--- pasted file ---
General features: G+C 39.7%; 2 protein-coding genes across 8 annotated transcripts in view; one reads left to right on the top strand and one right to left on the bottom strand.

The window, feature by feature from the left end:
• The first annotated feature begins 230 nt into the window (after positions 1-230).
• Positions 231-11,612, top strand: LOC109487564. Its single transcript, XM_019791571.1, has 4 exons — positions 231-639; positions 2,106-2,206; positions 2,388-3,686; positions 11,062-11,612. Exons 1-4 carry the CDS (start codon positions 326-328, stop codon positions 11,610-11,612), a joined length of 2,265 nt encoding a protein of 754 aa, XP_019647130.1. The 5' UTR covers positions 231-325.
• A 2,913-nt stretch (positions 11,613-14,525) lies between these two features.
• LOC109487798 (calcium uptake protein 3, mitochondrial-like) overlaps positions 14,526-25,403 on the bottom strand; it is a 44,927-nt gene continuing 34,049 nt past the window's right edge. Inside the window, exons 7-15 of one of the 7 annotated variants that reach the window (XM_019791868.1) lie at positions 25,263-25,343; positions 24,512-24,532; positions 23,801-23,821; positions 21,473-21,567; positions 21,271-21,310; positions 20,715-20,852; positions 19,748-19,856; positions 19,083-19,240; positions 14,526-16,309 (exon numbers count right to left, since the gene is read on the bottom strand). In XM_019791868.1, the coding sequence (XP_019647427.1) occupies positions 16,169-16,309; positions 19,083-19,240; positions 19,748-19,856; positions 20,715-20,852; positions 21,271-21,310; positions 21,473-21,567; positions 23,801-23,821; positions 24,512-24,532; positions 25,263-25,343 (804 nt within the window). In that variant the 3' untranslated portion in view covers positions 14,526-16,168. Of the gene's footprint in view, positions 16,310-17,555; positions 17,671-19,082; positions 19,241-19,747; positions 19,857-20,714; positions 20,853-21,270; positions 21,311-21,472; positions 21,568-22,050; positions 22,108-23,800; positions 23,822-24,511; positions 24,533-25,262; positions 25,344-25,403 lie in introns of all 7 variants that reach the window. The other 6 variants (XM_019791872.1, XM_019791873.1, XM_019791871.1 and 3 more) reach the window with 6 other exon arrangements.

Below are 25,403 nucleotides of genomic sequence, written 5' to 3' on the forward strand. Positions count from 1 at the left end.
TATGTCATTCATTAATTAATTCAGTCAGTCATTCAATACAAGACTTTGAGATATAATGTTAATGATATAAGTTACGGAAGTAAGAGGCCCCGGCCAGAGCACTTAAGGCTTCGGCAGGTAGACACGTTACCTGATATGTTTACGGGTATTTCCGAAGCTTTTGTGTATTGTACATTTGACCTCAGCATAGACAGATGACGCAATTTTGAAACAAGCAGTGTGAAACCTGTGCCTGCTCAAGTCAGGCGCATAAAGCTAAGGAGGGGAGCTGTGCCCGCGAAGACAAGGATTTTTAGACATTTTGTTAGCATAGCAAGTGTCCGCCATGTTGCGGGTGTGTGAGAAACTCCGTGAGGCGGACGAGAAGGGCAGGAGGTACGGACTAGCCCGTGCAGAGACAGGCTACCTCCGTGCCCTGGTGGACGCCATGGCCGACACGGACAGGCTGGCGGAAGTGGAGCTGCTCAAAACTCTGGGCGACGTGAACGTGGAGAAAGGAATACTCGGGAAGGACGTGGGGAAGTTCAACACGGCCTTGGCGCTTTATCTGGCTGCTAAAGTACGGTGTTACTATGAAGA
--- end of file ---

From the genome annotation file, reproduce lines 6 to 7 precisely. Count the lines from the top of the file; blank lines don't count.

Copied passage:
• LOC109487798 (calcium uptake protein 3, mitochondrial-like) overlaps positions 14,526-25,403 on the bottom strand; it is a 44,927-nt gene continuing 34,049 nt past the window's right edge. Inside the window, exons 7-15 of one of the 7 annotated variants that reach the window (XM_019791868.1) lie at positions 25,263-25,343; positions 24,512-24,532; positions 23,801-23,821; positions 21,473-21,567; positions 21,271-21,310; positions 20,715-20,852; positions 19,748-19,856; positions 19,083-19,240; positions 14,526-16,309 (exon numbers count right to left, since the gene is read on the bottom strand). In XM_019791868.1, the coding sequence (XP_019647427.1) occupies positions 16,169-16,309; positions 19,083-19,240; positions 19,748-19,856; positions 20,715-20,852; positions 21,271-21,310; positions 21,473-21,567; positions 23,801-23,821; positions 24,512-24,532; positions 25,263-25,343 (804 nt within the window). In that variant the 3' untranslated portion in view covers positions 14,526-16,168. Of the gene's footprint in view, positions 16,310-17,555; positions 17,671-19,082; positions 19,241-19,747; positions 19,857-20,714; positions 20,853-21,270; positions 21,311-21,472; positions 21,568-22,050; positions 22,108-23,800; positions 23,822-24,511; positions 24,533-25,262; positions 25,344-25,403 lie in introns of all 7 variants that reach the window. The other 6 variants (XM_019791872.1, XM_019791873.1, XM_019791871.1 and 3 more) reach the window with 6 other exon arrangements.

Below are 25,403 nucleotides of genomic sequence, written 5' to 3' on the forward strand. Positions count from 1 at the left end.